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From Wikipedia, the free encyclopedia

Mary Cohan (1909–1983), aka Mary Cohan Ronkin, was an American Broadway composer and lyricist, and the middle daughter of vaudeville and Broadway legend George M. Cohan. George's mother's middle name was Mary, and it is believed that his daughter was named after her. (Mary's mother was named Agnes Mary Nolan.)

Following a brief career as a cabaret singer, Mary Cohan established herself as a Broadway talent in 1930, when she composed a score for her father's non-musical play The Tavern.

Working with writers John Pascal, Francine Pascal, and Michael Stewart, Mary Cohan supervised the musical and lyrical revisions of her father's songs for the hit 1968 Broadway musical, George M!.[1]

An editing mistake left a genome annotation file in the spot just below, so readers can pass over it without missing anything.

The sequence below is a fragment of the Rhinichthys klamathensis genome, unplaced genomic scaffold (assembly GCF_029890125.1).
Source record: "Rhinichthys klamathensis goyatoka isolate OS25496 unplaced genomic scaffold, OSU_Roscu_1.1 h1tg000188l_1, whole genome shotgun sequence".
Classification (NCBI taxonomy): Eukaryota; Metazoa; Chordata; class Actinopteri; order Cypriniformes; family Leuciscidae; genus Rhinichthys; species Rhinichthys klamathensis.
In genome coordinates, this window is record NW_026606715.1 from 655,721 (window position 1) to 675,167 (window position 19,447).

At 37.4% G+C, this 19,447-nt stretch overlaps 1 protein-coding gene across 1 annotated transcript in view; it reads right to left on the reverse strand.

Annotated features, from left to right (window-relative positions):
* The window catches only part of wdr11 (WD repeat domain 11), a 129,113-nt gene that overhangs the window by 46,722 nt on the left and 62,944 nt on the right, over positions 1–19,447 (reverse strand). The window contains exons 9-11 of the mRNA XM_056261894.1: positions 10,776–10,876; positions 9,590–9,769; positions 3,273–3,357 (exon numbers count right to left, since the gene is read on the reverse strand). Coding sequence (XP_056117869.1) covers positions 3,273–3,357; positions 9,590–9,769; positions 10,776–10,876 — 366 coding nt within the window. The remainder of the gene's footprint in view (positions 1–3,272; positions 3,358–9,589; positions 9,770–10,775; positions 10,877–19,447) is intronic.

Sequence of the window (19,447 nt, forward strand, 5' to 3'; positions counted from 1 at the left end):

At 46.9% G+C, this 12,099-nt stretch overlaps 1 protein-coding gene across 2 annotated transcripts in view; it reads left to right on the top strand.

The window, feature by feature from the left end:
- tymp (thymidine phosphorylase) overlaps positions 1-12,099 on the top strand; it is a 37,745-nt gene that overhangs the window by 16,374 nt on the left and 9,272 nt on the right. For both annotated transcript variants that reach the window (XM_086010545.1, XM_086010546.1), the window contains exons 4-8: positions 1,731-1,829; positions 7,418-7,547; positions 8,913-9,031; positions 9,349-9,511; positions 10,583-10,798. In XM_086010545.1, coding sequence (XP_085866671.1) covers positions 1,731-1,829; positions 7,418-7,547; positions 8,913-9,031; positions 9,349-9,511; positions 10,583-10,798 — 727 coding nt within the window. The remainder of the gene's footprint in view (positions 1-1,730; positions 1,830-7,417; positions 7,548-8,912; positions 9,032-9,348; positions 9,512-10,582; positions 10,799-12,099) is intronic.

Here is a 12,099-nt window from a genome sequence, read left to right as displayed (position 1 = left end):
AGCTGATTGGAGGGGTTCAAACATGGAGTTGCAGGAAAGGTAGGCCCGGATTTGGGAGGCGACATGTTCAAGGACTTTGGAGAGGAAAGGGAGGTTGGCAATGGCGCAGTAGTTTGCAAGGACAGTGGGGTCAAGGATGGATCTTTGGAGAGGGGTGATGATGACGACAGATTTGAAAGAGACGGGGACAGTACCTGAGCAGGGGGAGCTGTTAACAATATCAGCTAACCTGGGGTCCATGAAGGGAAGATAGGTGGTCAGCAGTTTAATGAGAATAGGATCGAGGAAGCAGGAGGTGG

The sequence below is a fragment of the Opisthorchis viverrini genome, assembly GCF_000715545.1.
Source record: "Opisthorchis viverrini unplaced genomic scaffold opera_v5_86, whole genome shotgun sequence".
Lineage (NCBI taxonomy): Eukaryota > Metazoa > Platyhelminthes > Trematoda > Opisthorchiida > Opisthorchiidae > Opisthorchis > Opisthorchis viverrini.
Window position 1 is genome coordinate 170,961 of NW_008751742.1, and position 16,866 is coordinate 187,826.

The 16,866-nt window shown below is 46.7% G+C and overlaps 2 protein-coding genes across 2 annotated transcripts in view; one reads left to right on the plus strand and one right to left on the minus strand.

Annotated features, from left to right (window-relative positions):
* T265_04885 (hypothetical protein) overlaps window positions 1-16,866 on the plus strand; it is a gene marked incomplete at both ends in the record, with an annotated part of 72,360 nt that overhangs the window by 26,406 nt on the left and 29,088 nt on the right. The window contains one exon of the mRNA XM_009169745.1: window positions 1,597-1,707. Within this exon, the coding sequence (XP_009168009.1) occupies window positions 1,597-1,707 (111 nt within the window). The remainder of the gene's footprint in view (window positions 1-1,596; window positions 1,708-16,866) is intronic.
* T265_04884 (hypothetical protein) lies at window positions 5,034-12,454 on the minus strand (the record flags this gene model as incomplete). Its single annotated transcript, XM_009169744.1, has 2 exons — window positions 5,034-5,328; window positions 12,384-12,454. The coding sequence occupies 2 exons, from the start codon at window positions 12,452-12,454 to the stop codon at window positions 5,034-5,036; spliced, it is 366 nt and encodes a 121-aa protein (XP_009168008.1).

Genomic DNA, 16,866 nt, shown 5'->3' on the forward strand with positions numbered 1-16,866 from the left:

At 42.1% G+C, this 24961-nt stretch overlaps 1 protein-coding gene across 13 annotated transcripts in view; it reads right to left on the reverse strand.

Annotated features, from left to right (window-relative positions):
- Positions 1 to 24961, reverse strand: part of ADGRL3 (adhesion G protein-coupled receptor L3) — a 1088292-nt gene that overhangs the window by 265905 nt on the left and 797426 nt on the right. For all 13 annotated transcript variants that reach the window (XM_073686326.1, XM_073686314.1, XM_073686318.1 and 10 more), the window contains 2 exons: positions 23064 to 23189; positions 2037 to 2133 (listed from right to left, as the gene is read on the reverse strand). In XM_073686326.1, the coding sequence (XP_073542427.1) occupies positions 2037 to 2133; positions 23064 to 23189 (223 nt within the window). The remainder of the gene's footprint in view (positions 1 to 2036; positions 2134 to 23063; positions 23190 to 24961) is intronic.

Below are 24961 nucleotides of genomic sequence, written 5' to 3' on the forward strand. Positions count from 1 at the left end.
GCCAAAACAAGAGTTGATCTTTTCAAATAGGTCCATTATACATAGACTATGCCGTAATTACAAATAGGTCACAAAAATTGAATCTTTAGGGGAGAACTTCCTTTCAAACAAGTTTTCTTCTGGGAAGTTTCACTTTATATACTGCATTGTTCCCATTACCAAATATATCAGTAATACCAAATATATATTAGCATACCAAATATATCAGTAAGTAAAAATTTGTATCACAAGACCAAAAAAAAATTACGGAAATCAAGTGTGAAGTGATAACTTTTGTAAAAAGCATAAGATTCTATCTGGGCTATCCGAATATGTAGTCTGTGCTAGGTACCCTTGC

YouTube Encyclopedic

  • 1/3
    27 251
    1 266
  • Mary's A Grand Old Name (George M. Cohan)
  • Billie / Push Me Along in My Push Cart / Ring to the Name of Rose / Popularity
  • Finale: Yankee Doodle Dandy


Personal life

Like most of the Cohans, Mary was guarded about her private life. She married Neil Litt, an orchestra leader, in September 1927; they had one daughter and were later divorced. In 1940, she shocked her family by eloping with accordion player George Ronkin (aka Ranken).[2][3] Not much more is known about her personal life.

What is known is that Mary Cohan was adored by her larger-than-life father. The song "Mary's a Grand Old Name," written by George M. Cohan for the Broadway musical Only 45 Minutes from Broadway and featured in the 1942 film Yankee Doodle Dandy, was reportedly written by Cohan for his daughter, Mary.[4]

Mary Cohan Ronkin died in 1983.


  1. ^ George M! Archived 2011-10-01 at the Wayback Machine, accessed January 30, 2010
  2. ^ "Mary Cohan Finally Elopes And Marries George Ranken" St. Petersburg Times, March 7, 1940
  3. ^ "Milestones:Sep. 12, 1927", September 12, 1927
  4. ^ Yankee Doodle Dandy (Two-Disc Special Edition) narrated by Rudy Behlmer, Warner Home Video, 2003

External links

This page was last edited on 27 March 2020, at 17:56
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